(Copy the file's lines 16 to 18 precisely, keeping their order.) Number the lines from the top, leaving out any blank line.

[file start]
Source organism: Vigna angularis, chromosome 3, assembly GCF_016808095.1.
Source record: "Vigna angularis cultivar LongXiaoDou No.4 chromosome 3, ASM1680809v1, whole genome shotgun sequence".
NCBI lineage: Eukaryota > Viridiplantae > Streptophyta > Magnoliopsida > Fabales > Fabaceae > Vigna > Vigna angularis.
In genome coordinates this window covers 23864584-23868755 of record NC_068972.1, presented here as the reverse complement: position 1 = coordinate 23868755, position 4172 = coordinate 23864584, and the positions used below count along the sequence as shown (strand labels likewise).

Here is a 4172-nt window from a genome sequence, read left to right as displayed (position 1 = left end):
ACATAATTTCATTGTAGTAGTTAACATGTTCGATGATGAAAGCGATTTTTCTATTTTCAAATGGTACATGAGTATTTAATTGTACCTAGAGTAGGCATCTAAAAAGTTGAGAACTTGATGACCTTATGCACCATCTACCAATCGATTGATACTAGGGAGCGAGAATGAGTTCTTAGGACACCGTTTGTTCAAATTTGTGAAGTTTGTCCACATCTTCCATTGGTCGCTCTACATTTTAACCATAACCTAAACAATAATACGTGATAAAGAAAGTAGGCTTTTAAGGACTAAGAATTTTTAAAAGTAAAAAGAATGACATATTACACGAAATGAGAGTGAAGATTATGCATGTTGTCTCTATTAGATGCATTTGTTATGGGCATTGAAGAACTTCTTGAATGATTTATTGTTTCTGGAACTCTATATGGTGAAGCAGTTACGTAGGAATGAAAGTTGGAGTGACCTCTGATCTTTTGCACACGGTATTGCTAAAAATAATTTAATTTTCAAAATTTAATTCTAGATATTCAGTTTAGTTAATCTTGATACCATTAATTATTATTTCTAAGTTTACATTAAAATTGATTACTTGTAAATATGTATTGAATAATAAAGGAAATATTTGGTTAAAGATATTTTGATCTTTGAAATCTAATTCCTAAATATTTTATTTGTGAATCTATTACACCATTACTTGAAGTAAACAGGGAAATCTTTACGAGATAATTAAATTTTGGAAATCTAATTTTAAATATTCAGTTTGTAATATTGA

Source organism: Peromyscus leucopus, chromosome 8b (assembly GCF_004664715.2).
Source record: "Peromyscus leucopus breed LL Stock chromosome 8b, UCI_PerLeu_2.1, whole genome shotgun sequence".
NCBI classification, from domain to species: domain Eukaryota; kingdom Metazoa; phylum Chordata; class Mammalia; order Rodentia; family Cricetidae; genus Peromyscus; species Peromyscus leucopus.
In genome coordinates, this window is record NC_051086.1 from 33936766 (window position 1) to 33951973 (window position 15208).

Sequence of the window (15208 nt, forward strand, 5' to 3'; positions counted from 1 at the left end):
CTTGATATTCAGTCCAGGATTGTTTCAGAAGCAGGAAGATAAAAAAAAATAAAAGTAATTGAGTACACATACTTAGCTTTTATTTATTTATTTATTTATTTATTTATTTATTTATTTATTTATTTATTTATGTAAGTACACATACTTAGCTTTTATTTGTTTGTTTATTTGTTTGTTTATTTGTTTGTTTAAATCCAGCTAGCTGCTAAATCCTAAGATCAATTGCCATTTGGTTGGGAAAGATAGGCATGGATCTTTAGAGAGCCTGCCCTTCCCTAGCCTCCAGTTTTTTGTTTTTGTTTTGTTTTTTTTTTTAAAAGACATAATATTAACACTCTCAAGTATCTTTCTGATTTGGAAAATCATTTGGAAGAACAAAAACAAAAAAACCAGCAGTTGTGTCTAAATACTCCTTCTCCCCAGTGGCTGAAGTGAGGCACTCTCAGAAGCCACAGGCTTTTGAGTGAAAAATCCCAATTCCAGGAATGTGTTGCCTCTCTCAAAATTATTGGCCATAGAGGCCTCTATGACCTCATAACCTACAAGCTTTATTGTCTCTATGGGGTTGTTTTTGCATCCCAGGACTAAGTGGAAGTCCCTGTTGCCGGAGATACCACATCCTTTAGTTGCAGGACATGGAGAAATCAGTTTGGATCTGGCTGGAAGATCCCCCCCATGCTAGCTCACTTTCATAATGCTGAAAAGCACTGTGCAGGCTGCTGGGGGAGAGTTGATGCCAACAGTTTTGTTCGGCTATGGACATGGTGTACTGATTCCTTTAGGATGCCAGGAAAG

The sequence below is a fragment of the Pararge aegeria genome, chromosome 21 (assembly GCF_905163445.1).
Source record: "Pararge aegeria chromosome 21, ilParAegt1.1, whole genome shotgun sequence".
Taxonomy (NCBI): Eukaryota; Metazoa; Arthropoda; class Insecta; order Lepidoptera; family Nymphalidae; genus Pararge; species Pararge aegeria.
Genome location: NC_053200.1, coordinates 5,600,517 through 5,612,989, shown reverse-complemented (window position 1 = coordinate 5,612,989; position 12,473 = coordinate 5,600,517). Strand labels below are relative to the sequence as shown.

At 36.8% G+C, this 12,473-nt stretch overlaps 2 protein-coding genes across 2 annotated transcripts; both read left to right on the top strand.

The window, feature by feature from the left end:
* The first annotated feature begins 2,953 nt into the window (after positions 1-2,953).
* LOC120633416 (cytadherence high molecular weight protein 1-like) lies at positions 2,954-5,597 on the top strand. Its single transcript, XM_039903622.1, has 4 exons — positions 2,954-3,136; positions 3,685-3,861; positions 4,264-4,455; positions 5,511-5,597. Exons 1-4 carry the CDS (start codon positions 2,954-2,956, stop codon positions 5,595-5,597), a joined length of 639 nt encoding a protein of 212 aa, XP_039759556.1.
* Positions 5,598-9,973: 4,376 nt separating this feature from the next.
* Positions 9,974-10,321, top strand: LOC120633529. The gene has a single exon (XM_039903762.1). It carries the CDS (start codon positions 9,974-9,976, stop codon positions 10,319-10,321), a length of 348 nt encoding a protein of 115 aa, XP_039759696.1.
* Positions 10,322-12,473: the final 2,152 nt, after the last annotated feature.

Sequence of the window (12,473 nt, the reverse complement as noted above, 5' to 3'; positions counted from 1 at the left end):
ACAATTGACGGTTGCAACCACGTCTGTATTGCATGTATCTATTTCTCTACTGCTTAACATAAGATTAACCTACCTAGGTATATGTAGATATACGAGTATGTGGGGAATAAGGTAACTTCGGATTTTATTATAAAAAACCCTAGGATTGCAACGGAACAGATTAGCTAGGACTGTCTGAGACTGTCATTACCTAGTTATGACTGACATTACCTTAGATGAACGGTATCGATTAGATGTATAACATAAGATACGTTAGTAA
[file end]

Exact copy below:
Genome location: NC_053200.1, coordinates 5,600,517 through 5,612,989, shown reverse-complemented (window position 1 = coordinate 5,612,989; position 12,473 = coordinate 5,600,517). Strand labels below are relative to the sequence as shown.

At 36.8% G+C, this 12,473-nt stretch overlaps 2 protein-coding genes across 2 annotated transcripts; both read left to right on the top strand.

The window, feature by feature from the left end: